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Rock Pigeon courtship. Photo by Ingrid Taylar
Rock Pigeon courtship  Photo by Ingrid Taylar  
Baby King Pigeons at Golden Gate Park
These baby King Pigeons were released at Golden Gate Park. While these birds are very intelligent, they are helpless in the wild because they have not learned survival skills. Their white color makes them highly visible to predators.  
Orphaned Rock Pigeons. Photo by Alison Hermance
WildCare admits Rock Pigeons that have been orphaned or injured, and can condition them for successful release. Domestic breeds like King and Racing Pigeons must be transferred to a local animal shelter for domestic breeds. MickaCoo Pigeon & Dove Rescue has generously sheltered many birds that WildCare cannot accept. Photo by Alison Hermance  
Domestic pigeon in need of adoption
People may be unaware that local shelters have domestic pigeons in need of adoption.  
King Pigeon and adopter Shae. Photo by Elizabeth Young
Rescued King Pigeon, Yuzu, with MickaCoo adopter Shae.  Photo by Elizabeth Young  
Perching King Pigeon. Photo by Joyce Rietveld
Beauty and grace in a perching King Pigeon prompted Joyce Reitveld to take this photo.  

pigeons, wild and tame

by Elizabeth Young

When one hears the word “pigeon,” most think of the grey Rock Pigeons that miraculously manage to survive in the hostile concrete environments of our cities. These birds are so successful as to be common, and that has worked to their disadvantage. Less well known is the plight of domestic pigeons that can’t survive in the wild but that nevertheless are frequently “released” or “set free.”

Pigeons were one of the very first domesticated animals, and people have been using them for sport, industry, testing, entertainment and meat for centuries. Pigeons display high intelligence; among other surprises, like elephants, dolphins and chimps they have the ability to recognize themselves in mirrors. They demonstrate amazing physical talents (they can fly more than 50 MPH), as well as extraordinary family values. Pigeons are completely devoted to their mate and offspring, and split parenting 50/50. Both parents share egg-sitting and make crop milk to feed their babies.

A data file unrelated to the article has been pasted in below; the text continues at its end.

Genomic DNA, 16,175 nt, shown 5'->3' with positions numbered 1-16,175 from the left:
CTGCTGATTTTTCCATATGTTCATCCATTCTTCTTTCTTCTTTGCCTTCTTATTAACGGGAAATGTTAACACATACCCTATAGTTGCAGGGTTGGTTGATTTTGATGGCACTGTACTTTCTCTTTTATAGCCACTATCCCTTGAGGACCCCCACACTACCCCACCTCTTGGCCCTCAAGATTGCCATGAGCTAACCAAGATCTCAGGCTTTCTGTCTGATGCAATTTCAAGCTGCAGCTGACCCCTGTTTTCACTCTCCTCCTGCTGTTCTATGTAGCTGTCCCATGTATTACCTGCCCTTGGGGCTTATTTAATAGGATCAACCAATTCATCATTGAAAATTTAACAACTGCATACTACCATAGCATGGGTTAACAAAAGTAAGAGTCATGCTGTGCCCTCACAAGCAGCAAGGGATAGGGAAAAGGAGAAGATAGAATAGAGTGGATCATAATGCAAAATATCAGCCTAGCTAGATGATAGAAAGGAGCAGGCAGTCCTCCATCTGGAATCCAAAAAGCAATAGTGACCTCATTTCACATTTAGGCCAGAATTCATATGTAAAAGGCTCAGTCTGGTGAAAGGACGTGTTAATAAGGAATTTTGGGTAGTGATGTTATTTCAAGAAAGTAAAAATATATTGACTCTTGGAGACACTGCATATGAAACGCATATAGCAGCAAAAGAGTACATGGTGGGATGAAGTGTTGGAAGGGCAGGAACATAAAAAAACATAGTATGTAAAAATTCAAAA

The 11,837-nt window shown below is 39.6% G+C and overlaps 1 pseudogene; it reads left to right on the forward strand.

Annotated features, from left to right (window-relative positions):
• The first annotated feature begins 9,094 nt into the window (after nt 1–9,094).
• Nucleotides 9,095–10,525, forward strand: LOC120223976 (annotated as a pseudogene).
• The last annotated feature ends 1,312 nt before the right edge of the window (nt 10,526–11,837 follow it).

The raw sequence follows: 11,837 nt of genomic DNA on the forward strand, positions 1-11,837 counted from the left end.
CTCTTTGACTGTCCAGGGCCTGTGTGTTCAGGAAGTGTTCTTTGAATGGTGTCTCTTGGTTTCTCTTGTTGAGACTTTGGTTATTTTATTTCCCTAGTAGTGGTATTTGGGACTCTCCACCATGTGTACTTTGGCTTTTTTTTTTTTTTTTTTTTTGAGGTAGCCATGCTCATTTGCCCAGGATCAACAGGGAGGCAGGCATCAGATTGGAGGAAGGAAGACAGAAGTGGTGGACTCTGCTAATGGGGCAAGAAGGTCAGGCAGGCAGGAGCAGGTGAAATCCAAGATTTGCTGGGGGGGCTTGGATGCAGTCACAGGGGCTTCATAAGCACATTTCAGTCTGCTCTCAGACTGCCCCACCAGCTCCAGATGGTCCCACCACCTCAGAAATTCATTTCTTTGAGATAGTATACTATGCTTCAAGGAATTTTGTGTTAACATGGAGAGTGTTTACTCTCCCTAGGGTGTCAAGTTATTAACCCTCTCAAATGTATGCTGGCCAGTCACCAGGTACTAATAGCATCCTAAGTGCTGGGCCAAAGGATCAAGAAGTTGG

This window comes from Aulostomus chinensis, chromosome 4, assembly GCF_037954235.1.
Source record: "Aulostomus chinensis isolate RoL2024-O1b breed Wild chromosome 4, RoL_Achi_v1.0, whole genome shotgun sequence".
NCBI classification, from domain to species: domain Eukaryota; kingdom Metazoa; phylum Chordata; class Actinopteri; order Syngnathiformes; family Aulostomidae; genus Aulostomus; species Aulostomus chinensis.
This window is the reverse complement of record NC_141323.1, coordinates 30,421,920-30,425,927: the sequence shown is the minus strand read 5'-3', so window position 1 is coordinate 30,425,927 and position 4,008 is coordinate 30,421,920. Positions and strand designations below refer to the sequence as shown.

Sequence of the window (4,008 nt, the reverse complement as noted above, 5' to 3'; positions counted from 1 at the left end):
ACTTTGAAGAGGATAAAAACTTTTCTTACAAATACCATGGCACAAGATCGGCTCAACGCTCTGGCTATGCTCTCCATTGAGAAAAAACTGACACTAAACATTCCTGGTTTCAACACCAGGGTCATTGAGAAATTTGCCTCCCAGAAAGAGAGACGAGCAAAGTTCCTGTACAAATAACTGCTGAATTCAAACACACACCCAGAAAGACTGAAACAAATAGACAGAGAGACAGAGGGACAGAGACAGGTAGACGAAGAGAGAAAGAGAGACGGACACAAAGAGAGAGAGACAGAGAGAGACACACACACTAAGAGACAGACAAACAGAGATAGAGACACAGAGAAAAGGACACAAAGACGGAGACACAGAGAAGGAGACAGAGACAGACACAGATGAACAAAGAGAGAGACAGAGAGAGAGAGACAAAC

domestic pigeons

Domestic breeds such as King Pigeons were bred for meat, and are sold at live poultry markets as “squab” at the age of just 4 weeks. These birds are poor flyers because they are bred to be large for maximum meat yield. They are also bred to be bright white because consumers prefer pink skin meat. They are completely unable to survive in the wild.

Well-intentioned but misguided people sometimes buy and set domestic King Pigeons free in parks all over the Bay Area. Their lifespan, unless rescued, is measured in days (if not hours). They are killed by hawks, gulls, ravens, owls, cats, dogs, raccoons and even cruel people. Though only a few survive being released, enough do get rescued that Bay Area animal shelters are full of them (as well as the occasional lost homing pigeon, injured racer or surrendered pet Fantail Pigeon).

WildCare is proud to provide rehabilitation and release for orphaned or injured Rock Pigeons (city pigeons) with the same compassion that it cares for all the many other animals that it receives. What many people don’t realize is that these Rock Pigeons are feral birds, wild-living descendants of human-bred domestic pigeons (such as racers, homers, rollers, tumblers, fantails and kings). Unfortunately, in terms of treating pigeons, WildCare is only permitted to treat Rock Pigeons, and is not permitted to take in these “domestic” breeds. They must transfer the domestic birds to humane societies or animal control agencies. That’s where MickaCoo Pigeon and Dove Rescue steps up.

mickacoo pigeon & dove rescue

MickaCoo Pigeon & Dove Rescue was started in 2007 when its founder met a sweet, smart, tame King Pigeon at San Francisco Animal Care & Control that, like so many others, was going to be euthanized for lack of adopters.

Last year MickaCoo placed more than 300 domestic pigeons and doves in wonderful (non-sporting, non-breeding) homes as pet and aviary birds. Even so, MickaCoo is always full and in urgent need of more homes to save the lives of birds timing out (facing euthanasia) in local shelters.

These birds are smart, charming and highly social beings. They are easy to care for, and those who do adopt them love having pigeons as pets.

Pigeons are low-maintenance, high-pleasure pets that can even wear pants while indoors. They are smart, quiet and easy going — MickaCoo calls them “masters of the leisure arts,” as they love to bathe, nap, flirt and soak up sunshine. They do need companionship and should be adopted either in pairs (MickaCoo provides fake eggs for pigeon birth control) or in a small flock. MickaCoo works closely to help adopters create a safe, comfortable backyard aviary or to set up an indoor cage.

You can learn more at www.PigeonRescue.org or email MickaCoo at adoptkings@gmail.com.

Additional Info:
Why Have a Pigeon as a Pet?
How to Create an Aviary for Rescued Pigeons
See MickaCoo’s Available Birds
Apply to Foster or Adopt
Donate to Support MickaCoo Pigeon & Dove Rescue

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